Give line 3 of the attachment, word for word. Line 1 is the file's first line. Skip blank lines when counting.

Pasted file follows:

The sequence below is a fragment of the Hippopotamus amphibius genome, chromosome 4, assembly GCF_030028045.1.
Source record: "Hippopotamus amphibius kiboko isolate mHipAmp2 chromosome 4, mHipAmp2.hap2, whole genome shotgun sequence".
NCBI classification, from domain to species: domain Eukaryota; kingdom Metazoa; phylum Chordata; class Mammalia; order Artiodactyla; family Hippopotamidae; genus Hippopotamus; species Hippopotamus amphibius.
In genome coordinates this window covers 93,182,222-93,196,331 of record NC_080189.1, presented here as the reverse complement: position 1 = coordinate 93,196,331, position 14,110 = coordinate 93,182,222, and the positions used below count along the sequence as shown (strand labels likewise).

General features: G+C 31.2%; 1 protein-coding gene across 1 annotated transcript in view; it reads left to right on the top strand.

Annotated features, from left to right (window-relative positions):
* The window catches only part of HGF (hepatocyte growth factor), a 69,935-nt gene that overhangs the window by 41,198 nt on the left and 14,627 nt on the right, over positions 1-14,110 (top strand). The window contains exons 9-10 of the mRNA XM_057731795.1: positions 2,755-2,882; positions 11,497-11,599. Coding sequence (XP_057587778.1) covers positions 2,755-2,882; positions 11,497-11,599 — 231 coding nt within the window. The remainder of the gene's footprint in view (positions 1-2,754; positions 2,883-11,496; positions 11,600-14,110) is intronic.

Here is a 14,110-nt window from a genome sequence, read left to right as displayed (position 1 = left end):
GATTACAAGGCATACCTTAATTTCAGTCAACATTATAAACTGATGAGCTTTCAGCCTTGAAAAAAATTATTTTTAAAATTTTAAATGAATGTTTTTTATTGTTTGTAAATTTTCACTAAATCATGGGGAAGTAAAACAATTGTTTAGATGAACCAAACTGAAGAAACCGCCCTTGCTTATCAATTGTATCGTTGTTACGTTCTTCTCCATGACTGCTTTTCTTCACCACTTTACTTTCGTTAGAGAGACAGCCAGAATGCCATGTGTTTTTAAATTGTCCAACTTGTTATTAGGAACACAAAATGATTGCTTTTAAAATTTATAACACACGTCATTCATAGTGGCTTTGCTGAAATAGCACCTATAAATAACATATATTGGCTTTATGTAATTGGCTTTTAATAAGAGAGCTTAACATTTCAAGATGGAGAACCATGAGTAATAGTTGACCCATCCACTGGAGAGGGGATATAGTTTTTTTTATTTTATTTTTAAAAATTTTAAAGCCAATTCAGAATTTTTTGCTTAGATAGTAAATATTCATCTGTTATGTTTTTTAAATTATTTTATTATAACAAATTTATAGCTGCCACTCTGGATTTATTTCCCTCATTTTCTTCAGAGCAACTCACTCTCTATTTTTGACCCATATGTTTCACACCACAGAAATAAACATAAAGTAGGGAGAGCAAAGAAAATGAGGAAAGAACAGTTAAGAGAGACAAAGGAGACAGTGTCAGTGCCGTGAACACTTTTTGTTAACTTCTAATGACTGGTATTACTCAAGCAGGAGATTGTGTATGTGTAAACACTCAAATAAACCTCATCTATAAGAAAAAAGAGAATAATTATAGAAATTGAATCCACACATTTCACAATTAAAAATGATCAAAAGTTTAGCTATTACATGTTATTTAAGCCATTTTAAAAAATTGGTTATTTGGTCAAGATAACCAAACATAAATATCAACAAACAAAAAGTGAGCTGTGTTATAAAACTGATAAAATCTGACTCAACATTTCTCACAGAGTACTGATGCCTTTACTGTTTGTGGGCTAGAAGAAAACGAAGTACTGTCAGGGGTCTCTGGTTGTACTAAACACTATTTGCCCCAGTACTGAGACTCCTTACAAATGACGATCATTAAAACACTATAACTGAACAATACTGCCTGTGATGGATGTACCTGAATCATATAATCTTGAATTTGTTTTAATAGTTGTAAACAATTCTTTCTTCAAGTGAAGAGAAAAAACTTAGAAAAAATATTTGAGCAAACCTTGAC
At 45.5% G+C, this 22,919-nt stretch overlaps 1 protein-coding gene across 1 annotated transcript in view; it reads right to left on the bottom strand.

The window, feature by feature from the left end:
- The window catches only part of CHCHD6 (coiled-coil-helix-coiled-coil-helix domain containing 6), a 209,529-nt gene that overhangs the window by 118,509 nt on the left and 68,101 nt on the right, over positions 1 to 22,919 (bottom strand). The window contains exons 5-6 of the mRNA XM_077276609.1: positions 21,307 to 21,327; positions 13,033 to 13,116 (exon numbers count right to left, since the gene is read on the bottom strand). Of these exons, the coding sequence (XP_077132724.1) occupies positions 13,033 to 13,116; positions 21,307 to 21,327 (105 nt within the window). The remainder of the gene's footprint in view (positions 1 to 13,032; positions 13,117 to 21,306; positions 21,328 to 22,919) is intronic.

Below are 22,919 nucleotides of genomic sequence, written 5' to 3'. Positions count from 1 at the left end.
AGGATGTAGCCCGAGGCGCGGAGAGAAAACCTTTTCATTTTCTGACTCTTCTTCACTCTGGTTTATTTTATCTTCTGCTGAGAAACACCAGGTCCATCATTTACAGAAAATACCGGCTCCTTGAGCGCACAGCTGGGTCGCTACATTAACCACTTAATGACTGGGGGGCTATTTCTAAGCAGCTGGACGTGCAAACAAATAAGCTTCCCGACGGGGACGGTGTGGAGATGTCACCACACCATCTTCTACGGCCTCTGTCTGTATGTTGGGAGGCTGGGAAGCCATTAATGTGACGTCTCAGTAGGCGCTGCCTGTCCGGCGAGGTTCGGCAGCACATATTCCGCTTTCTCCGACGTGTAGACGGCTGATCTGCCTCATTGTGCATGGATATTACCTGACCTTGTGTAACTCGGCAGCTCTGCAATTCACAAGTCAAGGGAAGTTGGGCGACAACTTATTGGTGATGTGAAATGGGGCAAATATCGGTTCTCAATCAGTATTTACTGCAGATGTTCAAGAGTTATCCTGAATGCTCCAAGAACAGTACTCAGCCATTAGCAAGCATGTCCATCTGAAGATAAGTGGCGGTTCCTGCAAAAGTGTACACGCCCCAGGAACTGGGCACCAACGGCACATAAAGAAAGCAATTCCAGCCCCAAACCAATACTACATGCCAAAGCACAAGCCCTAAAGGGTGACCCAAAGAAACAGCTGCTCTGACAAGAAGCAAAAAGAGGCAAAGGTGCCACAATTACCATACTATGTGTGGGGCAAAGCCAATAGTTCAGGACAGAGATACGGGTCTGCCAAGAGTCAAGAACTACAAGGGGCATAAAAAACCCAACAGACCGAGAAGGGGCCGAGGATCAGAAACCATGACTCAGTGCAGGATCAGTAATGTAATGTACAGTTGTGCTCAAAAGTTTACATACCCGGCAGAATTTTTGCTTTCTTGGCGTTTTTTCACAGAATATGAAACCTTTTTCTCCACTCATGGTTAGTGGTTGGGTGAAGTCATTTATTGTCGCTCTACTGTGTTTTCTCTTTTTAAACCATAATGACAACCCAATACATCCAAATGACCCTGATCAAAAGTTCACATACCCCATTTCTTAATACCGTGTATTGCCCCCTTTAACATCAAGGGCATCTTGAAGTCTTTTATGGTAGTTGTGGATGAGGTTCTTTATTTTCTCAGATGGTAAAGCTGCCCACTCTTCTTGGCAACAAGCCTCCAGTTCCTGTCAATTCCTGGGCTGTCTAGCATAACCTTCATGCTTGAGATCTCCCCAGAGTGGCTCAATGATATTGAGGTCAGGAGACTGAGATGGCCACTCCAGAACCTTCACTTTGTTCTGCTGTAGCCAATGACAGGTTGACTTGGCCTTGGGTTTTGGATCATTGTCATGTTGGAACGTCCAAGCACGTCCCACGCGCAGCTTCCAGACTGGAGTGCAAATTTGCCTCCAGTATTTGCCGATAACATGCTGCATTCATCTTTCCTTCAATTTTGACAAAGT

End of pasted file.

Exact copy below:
NCBI classification, from domain to species: domain Eukaryota; kingdom Metazoa; phylum Chordata; class Mammalia; order Artiodactyla; family Hippopotamidae; genus Hippopotamus; species Hippopotamus amphibius.